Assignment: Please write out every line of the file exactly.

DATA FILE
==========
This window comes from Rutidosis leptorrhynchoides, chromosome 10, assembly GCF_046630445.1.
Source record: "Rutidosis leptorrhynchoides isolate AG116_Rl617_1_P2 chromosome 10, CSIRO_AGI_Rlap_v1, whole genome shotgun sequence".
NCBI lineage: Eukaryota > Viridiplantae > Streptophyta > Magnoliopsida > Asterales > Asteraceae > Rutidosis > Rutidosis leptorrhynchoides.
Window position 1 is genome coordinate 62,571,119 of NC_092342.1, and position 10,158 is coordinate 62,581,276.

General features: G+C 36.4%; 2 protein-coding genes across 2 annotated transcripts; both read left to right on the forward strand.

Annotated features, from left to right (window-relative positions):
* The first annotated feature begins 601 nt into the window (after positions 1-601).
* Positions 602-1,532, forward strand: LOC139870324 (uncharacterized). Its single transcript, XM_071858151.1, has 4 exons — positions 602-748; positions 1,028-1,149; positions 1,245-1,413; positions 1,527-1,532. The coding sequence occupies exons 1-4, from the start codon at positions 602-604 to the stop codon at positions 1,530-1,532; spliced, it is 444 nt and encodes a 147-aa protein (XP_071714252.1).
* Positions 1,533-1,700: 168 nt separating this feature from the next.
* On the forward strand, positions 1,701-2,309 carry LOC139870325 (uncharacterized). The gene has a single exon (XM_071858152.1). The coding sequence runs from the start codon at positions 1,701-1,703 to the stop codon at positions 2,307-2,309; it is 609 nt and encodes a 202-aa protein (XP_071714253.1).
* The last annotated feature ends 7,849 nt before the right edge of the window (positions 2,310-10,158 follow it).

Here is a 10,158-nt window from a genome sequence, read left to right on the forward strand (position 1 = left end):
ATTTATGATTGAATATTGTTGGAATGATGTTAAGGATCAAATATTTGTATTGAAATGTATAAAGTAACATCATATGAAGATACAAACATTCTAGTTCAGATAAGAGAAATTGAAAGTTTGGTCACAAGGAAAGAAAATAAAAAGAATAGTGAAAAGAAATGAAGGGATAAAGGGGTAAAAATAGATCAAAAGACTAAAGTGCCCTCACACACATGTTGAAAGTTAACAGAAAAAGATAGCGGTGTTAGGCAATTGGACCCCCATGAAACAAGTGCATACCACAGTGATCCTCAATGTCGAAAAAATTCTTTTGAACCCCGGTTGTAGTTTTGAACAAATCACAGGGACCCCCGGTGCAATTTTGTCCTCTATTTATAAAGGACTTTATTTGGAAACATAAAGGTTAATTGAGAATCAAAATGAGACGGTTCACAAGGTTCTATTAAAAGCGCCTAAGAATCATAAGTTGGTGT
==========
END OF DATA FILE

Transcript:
This window comes from Rutidosis leptorrhynchoides, chromosome 10, assembly GCF_046630445.1.
Source record: "Rutidosis leptorrhynchoides isolate AG116_Rl617_1_P2 chromosome 10, CSIRO_AGI_Rlap_v1, whole genome shotgun sequence".
NCBI lineage: Eukaryota > Viridiplantae > Streptophyta > Magnoliopsida > Asterales > Asteraceae > Rutidosis > Rutidosis leptorrhynchoides.
Window position 1 is genome coordinate 62,571,119 of NC_092342.1, and position 10,158 is coordinate 62,581,276.

General features: G+C 36.4%; 2 protein-coding genes across 2 annotated transcripts; both read left to right on the forward strand.

Annotated features, from left to right (window-relative positions):
* The first annotated feature begins 601 nt into the window (after positions 1-601).
* Positions 602-1,532, forward strand: LOC139870324 (uncharacterized). Its single transcript, XM_071858151.1, has 4 exons — positions 602-748; positions 1,028-1,149; positions 1,245-1,413; positions 1,527-1,532. The coding sequence occupies exons 1-4, from the start codon at positions 602-604 to the stop codon at positions 1,530-1,532; spliced, it is 444 nt and encodes a 147-aa protein (XP_071714252.1).
* Positions 1,533-1,700: 168 nt separating this feature from the next.
* On the forward strand, positions 1,701-2,309 carry LOC139870325 (uncharacterized). The gene has a single exon (XM_071858152.1). The coding sequence runs from the start codon at positions 1,701-1,703 to the stop codon at positions 2,307-2,309; it is 609 nt and encodes a 202-aa protein (XP_071714253.1).
* The last annotated feature ends 7,849 nt before the right edge of the window (positions 2,310-10,158 follow it).

Here is a 10,158-nt window from a genome sequence, read left to right on the forward strand (position 1 = left end):
ATTTATGATTGAATATTGTTGGAATGATGTTAAGGATCAAATATTTGTATTGAAATGTATAAAGTAACATCATATGAAGATACAAACATTCTAGTTCAGATAAGAGAAATTGAAAGTTTGGTCACAAGGAAAGAAAATAAAAAGAATAGTGAAAAGAAATGAAGGGATAAAGGGGTAAAAATAGATCAAAAGACTAAAGTGCCCTCACACACATGTTGAAAGTTAACAGAAAAAGATAGCGGTGTTAGGCAATTGGACCCCCATGAAACAAGTGCATACCACAGTGATCCTCAATGTCGAAAAAATTCTTTTGAACCCCGGTTGTAGTTTTGAACAAATCACAGGGACCCCCGGTGCAATTTTGTCCTCTATTTATAAAGGACTTTATTTGGAAACATAAAGGTTAATTGAGAATCAAAATGAGACGGTTCACAAGGTTCTATTAAAAGCGCCTAAGAATCATAAGTTGGTGT